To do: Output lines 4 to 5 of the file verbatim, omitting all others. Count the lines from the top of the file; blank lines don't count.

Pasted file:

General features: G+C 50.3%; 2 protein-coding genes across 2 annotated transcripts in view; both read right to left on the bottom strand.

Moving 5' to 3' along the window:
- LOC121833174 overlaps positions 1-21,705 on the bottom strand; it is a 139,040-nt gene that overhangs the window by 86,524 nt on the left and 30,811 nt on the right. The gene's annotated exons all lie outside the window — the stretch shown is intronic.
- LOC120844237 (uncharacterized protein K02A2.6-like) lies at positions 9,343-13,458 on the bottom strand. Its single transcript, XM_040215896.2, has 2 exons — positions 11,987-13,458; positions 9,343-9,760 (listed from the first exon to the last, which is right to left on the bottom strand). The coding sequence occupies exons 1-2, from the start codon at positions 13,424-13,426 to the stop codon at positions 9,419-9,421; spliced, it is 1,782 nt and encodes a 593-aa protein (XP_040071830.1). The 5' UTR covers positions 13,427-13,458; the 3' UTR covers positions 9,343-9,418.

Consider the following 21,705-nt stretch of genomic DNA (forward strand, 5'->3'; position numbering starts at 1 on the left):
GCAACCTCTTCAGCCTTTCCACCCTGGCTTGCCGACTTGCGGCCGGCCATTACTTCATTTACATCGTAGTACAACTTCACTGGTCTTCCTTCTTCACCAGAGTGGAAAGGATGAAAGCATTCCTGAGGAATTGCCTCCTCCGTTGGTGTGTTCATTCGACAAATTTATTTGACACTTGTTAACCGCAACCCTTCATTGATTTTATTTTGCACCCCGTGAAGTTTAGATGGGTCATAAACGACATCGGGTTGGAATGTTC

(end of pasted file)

- LOC120844237 (uncharacterized protein K02A2.6-like) lies at positions 9,343-13,458 on the bottom strand. Its single transcript, XM_040215896.2, has 2 exons — positions 11,987-13,458; positions 9,343-9,760 (listed from the first exon to the last, which is right to left on the bottom strand). The coding sequence occupies exons 1-2, from the start codon at positions 13,424-13,426 to the stop codon at positions 9,419-9,421; spliced, it is 1,782 nt and encodes a 593-aa protein (XP_040071830.1). The 5' UTR covers positions 13,427-13,458; the 3' UTR covers positions 9,343-9,418.

Consider the following 21,705-nt stretch of genomic DNA (forward strand, 5'->3'; position numbering starts at 1 on the left):